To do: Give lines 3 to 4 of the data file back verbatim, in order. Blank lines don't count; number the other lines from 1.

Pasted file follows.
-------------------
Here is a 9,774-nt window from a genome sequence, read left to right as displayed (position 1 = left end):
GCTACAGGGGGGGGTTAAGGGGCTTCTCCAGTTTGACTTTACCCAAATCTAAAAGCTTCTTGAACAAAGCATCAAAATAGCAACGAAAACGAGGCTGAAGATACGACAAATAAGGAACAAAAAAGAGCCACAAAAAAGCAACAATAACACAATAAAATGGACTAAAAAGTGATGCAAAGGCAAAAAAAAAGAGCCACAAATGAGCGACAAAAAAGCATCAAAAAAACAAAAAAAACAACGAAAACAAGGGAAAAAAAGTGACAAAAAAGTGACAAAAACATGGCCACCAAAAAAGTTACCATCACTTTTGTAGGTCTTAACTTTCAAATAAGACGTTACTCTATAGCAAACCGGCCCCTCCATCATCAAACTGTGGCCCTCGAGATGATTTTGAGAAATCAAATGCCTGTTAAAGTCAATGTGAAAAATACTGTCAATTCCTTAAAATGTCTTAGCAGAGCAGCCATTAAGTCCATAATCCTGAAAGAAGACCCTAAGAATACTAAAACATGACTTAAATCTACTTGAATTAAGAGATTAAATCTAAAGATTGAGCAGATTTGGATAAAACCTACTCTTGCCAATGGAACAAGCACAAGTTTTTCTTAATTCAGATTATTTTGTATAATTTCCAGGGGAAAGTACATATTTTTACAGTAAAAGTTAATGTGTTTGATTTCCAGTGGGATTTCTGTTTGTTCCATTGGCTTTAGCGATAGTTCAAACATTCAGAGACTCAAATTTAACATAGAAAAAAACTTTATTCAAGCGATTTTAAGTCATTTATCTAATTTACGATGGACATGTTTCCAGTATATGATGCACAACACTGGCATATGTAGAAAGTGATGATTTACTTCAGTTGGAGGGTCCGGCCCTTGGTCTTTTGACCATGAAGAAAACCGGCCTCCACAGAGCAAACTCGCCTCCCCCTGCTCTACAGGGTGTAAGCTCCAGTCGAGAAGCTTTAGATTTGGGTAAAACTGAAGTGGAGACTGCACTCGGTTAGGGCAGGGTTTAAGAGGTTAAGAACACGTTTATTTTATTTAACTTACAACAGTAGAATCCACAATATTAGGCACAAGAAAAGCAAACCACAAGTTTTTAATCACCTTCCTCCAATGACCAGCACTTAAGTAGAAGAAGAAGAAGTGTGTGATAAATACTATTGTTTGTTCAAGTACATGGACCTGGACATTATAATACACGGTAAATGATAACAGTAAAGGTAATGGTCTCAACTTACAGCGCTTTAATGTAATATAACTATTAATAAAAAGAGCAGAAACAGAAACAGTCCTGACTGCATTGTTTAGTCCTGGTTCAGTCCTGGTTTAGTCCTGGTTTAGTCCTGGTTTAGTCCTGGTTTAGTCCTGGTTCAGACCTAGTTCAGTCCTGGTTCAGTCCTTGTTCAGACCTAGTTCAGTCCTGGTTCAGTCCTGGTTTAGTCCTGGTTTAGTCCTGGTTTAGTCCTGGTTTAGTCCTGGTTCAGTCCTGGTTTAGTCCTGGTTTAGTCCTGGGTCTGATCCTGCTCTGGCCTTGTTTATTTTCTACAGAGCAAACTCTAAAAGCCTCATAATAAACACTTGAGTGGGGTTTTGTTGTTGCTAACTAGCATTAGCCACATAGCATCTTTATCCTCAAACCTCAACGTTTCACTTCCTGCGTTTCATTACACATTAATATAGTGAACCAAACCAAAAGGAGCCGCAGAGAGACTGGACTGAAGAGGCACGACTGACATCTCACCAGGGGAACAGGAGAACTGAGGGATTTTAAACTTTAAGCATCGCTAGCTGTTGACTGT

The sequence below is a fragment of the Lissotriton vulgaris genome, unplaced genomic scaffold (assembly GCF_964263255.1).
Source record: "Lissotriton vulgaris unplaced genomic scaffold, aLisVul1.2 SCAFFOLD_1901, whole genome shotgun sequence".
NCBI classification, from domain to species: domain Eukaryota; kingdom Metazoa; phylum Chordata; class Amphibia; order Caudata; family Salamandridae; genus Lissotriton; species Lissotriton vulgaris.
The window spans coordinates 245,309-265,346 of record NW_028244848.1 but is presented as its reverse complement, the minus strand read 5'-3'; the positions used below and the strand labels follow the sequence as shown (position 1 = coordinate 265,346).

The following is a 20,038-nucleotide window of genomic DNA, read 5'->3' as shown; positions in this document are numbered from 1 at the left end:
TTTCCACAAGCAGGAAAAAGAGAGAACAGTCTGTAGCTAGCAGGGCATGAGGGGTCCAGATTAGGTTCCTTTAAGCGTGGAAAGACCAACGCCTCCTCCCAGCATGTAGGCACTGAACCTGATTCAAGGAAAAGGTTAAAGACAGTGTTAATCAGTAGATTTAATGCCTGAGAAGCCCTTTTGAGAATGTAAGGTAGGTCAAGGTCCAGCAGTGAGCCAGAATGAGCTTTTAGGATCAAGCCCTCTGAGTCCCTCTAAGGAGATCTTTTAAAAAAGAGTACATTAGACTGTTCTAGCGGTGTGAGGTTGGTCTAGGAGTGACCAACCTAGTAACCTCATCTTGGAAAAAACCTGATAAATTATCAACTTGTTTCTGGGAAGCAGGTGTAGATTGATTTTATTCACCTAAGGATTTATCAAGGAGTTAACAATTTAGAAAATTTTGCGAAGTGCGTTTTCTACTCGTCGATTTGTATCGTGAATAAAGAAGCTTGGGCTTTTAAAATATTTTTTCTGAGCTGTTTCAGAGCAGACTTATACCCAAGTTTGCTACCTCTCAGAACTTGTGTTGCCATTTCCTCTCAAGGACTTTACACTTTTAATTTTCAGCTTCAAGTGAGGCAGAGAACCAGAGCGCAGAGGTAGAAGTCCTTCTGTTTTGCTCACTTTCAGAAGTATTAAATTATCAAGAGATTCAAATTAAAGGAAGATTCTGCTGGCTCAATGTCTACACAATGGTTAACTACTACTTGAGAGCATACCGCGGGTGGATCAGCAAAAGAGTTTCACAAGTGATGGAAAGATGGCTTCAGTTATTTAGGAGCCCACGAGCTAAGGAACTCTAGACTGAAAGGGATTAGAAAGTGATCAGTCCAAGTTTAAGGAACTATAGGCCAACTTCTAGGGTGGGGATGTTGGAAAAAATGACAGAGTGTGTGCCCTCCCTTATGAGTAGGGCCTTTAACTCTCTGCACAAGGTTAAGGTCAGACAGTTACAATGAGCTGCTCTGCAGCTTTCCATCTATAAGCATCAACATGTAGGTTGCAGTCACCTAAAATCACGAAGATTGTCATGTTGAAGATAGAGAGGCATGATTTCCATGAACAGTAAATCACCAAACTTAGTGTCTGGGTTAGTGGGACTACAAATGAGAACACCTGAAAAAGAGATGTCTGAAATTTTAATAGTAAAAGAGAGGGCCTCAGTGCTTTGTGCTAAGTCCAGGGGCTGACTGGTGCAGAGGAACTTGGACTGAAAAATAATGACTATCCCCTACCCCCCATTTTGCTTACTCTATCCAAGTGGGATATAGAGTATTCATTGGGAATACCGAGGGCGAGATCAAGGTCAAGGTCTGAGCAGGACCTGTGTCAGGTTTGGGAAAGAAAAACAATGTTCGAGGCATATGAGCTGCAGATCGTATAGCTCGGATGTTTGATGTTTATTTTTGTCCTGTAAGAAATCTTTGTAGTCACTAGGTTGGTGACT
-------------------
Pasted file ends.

The sequence below is a fragment of the Lissotriton vulgaris genome, unplaced genomic scaffold (assembly GCF_964263255.1).
Source record: "Lissotriton vulgaris unplaced genomic scaffold, aLisVul1.2 SCAFFOLD_1901, whole genome shotgun sequence".